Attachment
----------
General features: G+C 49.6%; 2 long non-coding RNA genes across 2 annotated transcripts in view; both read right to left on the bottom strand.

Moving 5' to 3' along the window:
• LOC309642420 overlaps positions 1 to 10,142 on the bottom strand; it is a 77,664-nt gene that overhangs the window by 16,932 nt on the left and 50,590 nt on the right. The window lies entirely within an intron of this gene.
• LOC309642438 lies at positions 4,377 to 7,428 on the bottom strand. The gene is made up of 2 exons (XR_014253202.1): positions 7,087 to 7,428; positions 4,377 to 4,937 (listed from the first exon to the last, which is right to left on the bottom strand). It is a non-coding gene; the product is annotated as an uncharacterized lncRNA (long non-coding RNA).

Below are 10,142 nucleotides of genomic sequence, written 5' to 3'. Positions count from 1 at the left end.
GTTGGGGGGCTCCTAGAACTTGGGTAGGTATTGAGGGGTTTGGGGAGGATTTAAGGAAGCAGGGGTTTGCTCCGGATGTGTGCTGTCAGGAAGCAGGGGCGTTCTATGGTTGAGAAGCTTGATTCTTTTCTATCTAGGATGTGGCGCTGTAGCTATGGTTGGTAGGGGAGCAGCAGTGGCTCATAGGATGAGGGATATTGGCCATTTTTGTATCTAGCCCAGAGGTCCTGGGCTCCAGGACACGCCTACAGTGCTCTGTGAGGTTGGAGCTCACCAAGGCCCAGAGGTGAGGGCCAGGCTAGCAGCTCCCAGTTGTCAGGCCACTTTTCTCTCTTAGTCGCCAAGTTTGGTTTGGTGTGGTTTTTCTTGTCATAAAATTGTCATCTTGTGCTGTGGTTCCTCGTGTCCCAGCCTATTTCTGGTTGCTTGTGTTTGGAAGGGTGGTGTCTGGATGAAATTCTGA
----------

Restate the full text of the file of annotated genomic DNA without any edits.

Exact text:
General features: G+C 49.6%; 2 long non-coding RNA genes across 2 annotated transcripts in view; both read right to left on the bottom strand.

Moving 5' to 3' along the window:
• LOC309642420 overlaps positions 1 to 10,142 on the bottom strand; it is a 77,664-nt gene that overhangs the window by 16,932 nt on the left and 50,590 nt on the right. The window lies entirely within an intron of this gene.
• LOC309642438 lies at positions 4,377 to 7,428 on the bottom strand. The gene is made up of 2 exons (XR_014253202.1): positions 7,087 to 7,428; positions 4,377 to 4,937 (listed from the first exon to the last, which is right to left on the bottom strand). It is a non-coding gene; the product is annotated as an uncharacterized lncRNA (long non-coding RNA).

Below are 10,142 nucleotides of genomic sequence, written 5' to 3'. Positions count from 1 at the left end.
GTTGGGGGGCTCCTAGAACTTGGGTAGGTATTGAGGGGTTTGGGGAGGATTTAAGGAAGCAGGGGTTTGCTCCGGATGTGTGCTGTCAGGAAGCAGGGGCGTTCTATGGTTGAGAAGCTTGATTCTTTTCTATCTAGGATGTGGCGCTGTAGCTATGGTTGGTAGGGGAGCAGCAGTGGCTCATAGGATGAGGGATATTGGCCATTTTTGTATCTAGCCCAGAGGTCCTGGGCTCCAGGACACGCCTACAGTGCTCTGTGAGGTTGGAGCTCACCAAGGCCCAGAGGTGAGGGCCAGGCTAGCAGCTCCCAGTTGTCAGGCCACTTTTCTCTCTTAGTCGCCAAGTTTGGTTTGGTGTGGTTTTTCTTGTCATAAAATTGTCATCTTGTGCTGTGGTTCCTCGTGTCCCAGCCTATTTCTGGTTGCTTGTGTTTGGAAGGGTGGTGTCTGGATGAAATTCTGA